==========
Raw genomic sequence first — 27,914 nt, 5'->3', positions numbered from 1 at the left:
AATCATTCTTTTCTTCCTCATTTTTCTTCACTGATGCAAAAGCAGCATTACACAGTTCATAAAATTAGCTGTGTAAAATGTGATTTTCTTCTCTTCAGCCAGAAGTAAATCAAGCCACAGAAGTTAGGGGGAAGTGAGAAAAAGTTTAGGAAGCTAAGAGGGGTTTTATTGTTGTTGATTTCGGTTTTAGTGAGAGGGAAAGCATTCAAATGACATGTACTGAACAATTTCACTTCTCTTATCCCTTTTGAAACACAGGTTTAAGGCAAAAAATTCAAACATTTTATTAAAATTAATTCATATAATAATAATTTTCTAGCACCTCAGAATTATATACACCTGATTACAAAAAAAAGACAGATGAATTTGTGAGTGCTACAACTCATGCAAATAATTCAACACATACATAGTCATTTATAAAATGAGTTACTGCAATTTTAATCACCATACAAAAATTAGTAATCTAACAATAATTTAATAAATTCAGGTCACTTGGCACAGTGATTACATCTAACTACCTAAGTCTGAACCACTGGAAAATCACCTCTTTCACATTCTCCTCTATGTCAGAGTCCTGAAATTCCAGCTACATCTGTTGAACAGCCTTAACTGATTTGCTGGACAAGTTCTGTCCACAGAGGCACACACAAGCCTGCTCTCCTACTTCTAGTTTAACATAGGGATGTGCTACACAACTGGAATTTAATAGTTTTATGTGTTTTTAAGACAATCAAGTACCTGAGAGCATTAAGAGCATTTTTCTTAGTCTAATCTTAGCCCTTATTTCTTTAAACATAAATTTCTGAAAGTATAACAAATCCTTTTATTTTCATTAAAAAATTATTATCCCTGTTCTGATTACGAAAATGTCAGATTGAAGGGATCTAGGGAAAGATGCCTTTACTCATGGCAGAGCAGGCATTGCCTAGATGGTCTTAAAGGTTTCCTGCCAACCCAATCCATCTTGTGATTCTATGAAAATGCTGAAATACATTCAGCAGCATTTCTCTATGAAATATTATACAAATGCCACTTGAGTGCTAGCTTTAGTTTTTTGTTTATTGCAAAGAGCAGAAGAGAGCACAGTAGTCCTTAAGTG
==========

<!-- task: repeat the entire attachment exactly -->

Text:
Raw genomic sequence first — 27,914 nt, 5'->3', positions numbered from 1 at the left:
AATCATTCTTTTCTTCCTCATTTTTCTTCACTGATGCAAAAGCAGCATTACACAGTTCATAAAATTAGCTGTGTAAAATGTGATTTTCTTCTCTTCAGCCAGAAGTAAATCAAGCCACAGAAGTTAGGGGGAAGTGAGAAAAAGTTTAGGAAGCTAAGAGGGGTTTTATTGTTGTTGATTTCGGTTTTAGTGAGAGGGAAAGCATTCAAATGACATGTACTGAACAATTTCACTTCTCTTATCCCTTTTGAAACACAGGTTTAAGGCAAAAAATTCAAACATTTTATTAAAATTAATTCATATAATAATAATTTTCTAGCACCTCAGAATTATATACACCTGATTACAAAAAAAAGACAGATGAATTTGTGAGTGCTACAACTCATGCAAATAATTCAACACATACATAGTCATTTATAAAATGAGTTACTGCAATTTTAATCACCATACAAAAATTAGTAATCTAACAATAATTTAATAAATTCAGGTCACTTGGCACAGTGATTACATCTAACTACCTAAGTCTGAACCACTGGAAAATCACCTCTTTCACATTCTCCTCTATGTCAGAGTCCTGAAATTCCAGCTACATCTGTTGAACAGCCTTAACTGATTTGCTGGACAAGTTCTGTCCACAGAGGCACACACAAGCCTGCTCTCCTACTTCTAGTTTAACATAGGGATGTGCTACACAACTGGAATTTAATAGTTTTATGTGTTTTTAAGACAATCAAGTACCTGAGAGCATTAAGAGCATTTTTCTTAGTCTAATCTTAGCCCTTATTTCTTTAAACATAAATTTCTGAAAGTATAACAAATCCTTTTATTTTCATTAAAAAATTATTATCCCTGTTCTGATTACGAAAATGTCAGATTGAAGGGATCTAGGGAAAGATGCCTTTACTCATGGCAGAGCAGGCATTGCCTAGATGGTCTTAAAGGTTTCCTGCCAACCCAATCCATCTTGTGATTCTATGAAAATGCTGAAATACATTCAGCAGCATTTCTCTATGAAATATTATACAAATGCCACTTGAGTGCTAGCTTTAGTTTTTTGTTTATTGCAAAGAGCAGAAGAGAGCACAGTAGTCCTTAAGTG